The odd, queer and quirky at Kenya's national prayer breakfast
PHOTO CAPTION: The tables set for the National Prayer Breakfast at Nairobi's Safari Park Hotel, in this picture that I took early morning, two hours before the guests settled in.
A day after calling opposition politicians “fools” anddismissing their style of politics as “uncivilised”, President Uhuru Kenyatta joined other politicians and the country’s top officials for the annual prayer breakfast in Nairobi.
The twist of the event saw politicians, who usually tear each other in public forums, and others of them known for impunity and misconduct, gather at the five-star Safari Park Hotel, to preach, pray and sing as they sought divine intervention in the problems of the country.
That oddity was not lost on President Kenyatta and his Deputy President William Ruto, who when they rose to speak, had to tell the “wonderful politicians” -- in the President’s words-- to walk the talk.
Ruto left the crowd in stitches when he said that the thought it was a “mistake” for the Deputy Minority Leader Jakoyo Midiwo, known for his stinging criticism against the ruling Jubilee coalition, to be given a chance to read the scriptures.
“When the chairman of the National Prayer Breakfast announced that Jakoyo Midiwo was going to read the scriptures, I thought it was a mistake. But not until the President pointed to me that Baba Yao (Kabete MP Ferdinand Waititu) was actually in the choir. Then, I said, it is alright. There is a God up there who doesn’t judge us through the eyes of men,” said Ruto, as the crowd roared in laughter.
The chairman of the National Prayer Breakfast is Mathioya MP Clement Wambugu.
Midiwo read the bible from the book of John 6:1-13 recalling the miracle where Jesus fed 5,000 people.
If you checked the Hansard of the National Assembly and of the Senate, or even watched video clips of political rallies; and then tried to reconcile what was said at the prayer breakfast, it will be easy to understand the shock of the President and his deputy at the choice of the leaders of prayer, and the choir members.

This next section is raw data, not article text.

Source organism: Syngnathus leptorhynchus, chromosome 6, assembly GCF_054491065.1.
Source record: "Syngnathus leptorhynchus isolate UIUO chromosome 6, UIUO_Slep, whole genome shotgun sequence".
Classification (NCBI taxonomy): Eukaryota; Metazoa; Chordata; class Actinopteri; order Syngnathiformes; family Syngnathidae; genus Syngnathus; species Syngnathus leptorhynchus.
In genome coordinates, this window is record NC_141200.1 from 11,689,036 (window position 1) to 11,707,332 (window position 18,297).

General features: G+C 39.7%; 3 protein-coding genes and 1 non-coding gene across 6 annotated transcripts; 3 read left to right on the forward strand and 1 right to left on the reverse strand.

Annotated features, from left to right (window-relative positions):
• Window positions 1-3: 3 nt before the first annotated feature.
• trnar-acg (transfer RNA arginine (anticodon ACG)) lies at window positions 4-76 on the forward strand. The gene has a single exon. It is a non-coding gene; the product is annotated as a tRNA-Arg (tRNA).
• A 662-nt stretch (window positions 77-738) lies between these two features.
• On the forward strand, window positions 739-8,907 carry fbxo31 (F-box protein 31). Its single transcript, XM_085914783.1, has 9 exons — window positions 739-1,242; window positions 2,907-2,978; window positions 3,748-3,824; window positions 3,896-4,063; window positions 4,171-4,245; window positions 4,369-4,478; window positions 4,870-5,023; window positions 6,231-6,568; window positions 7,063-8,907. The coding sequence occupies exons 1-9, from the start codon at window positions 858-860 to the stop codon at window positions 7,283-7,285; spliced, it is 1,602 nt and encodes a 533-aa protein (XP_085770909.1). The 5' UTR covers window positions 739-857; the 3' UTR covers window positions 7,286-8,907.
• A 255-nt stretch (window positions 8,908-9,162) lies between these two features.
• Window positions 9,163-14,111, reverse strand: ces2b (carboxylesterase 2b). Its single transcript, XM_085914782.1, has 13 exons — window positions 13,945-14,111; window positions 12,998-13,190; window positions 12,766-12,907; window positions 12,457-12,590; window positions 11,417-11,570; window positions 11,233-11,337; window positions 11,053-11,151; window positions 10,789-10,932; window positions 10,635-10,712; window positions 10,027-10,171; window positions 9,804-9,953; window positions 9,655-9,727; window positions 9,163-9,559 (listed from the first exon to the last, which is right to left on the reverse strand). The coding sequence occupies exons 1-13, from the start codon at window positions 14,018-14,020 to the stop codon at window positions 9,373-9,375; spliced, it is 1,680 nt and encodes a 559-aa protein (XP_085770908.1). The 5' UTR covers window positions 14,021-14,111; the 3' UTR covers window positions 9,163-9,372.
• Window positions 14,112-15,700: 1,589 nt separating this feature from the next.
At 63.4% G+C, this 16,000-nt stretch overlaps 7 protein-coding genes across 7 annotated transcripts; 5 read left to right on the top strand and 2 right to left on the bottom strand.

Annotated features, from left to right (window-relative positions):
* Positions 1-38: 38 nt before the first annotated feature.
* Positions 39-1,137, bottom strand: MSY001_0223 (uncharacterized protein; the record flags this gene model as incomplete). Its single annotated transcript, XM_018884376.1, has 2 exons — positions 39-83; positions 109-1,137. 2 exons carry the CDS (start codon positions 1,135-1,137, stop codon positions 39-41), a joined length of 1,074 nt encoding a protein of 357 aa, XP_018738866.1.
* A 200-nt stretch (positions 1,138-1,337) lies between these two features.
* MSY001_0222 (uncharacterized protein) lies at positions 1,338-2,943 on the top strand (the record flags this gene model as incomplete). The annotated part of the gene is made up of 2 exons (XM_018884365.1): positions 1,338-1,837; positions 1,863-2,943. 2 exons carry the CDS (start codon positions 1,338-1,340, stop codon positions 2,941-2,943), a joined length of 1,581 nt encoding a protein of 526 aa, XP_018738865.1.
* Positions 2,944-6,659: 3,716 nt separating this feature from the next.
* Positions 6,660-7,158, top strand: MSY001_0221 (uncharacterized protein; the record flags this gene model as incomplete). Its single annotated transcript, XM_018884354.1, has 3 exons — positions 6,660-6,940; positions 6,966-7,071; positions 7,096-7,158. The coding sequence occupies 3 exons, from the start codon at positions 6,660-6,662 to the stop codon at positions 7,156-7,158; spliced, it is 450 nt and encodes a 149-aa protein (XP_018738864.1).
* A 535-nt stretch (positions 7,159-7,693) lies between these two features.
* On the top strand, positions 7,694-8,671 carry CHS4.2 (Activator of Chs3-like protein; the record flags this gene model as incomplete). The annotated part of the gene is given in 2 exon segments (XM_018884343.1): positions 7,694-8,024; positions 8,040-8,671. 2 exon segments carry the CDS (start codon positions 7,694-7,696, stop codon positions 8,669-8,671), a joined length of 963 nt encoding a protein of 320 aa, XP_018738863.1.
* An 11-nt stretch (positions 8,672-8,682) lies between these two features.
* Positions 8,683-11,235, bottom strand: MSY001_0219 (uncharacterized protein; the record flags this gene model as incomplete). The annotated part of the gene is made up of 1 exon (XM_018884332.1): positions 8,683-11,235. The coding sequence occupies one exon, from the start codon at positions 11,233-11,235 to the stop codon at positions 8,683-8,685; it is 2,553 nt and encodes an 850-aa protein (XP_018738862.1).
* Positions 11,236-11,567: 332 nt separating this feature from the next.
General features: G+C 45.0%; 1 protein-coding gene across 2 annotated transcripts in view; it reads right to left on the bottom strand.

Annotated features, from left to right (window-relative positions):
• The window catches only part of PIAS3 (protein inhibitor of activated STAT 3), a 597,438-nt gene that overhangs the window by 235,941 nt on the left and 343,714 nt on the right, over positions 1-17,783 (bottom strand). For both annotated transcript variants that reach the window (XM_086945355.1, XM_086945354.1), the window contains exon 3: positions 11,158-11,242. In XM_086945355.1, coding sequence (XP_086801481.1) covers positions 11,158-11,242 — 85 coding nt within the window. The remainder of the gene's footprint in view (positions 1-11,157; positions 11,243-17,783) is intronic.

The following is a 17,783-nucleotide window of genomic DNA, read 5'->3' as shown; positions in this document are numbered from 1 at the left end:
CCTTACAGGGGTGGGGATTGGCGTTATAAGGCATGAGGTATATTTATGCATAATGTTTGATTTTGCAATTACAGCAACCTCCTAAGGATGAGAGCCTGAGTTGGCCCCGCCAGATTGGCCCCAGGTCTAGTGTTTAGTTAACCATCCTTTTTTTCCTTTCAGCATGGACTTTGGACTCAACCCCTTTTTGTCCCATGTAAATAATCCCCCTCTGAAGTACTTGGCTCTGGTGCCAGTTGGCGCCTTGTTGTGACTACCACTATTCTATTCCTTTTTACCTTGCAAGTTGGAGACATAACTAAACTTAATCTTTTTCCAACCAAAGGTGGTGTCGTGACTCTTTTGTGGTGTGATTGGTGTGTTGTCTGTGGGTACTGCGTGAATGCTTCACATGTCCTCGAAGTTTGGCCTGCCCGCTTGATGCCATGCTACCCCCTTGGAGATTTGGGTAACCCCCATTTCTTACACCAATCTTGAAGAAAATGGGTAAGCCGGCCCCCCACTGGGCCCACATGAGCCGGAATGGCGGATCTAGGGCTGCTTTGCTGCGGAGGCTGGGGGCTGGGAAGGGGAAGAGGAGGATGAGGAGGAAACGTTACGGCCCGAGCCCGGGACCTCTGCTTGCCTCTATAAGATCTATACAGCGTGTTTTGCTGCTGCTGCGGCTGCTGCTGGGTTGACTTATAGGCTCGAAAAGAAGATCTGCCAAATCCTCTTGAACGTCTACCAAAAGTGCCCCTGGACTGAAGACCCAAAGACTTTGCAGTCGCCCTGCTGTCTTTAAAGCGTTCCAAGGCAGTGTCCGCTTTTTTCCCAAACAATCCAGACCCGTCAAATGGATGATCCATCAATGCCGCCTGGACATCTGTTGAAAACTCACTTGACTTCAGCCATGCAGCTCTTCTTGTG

Interior Cabinet Secretary Joseph Nkaissery, a former MP, was also not spared a presidential jibe, when the Deputy President noted that the parliamentary choir this time had harmony, and did not sing off-key like last year.
Nkaissery said: “It is a very interesting choir, we don’t rehearse, but we sing very well!”
For Nkaissery, the presence of former Vice President Moody Awori, who had been rumoured to be dead on social media, was a perfect opportunity to continue with his hostile stance against the vibrant Kenya’s press that keeps the Interior ministry on its toes due to the rampant insecurity.
Nkaissery chose to attack the mainstream media, which told the country that Awori was alive and well, for the social media rumour-mill.
“Yesterday I had the opportunity of meeting with the media and we were talking about responsible reporting. I am so happy this morning that they had sent Uncle Moody to the creator but Uncle Moody is here with us,” said Nkaissery.
Awori, who was enjoying banter with Majority Leader Aden Duale, chortled with laughter.
The chairman of the Justice and Legal Affairs Committee Samuel Chepkonga, whose committee sent home the commissioners of the Ethics and Anti-Corruption Commission just over a month ago, also had a moment to preach, and later, to issue a prayer for “integrity”.
The straight-talking Chepkonga spoke to the podium about “doing the right thing”.
“Are we still pursuing godliness and righteousness which is the vanguard of our faith?” posed Chepkonga to his colleagues.
All said, it was a rare side of politicians. Now, if only they can walk the talk? Or did they just lie to God as they keep lying to the electorate in public rallies?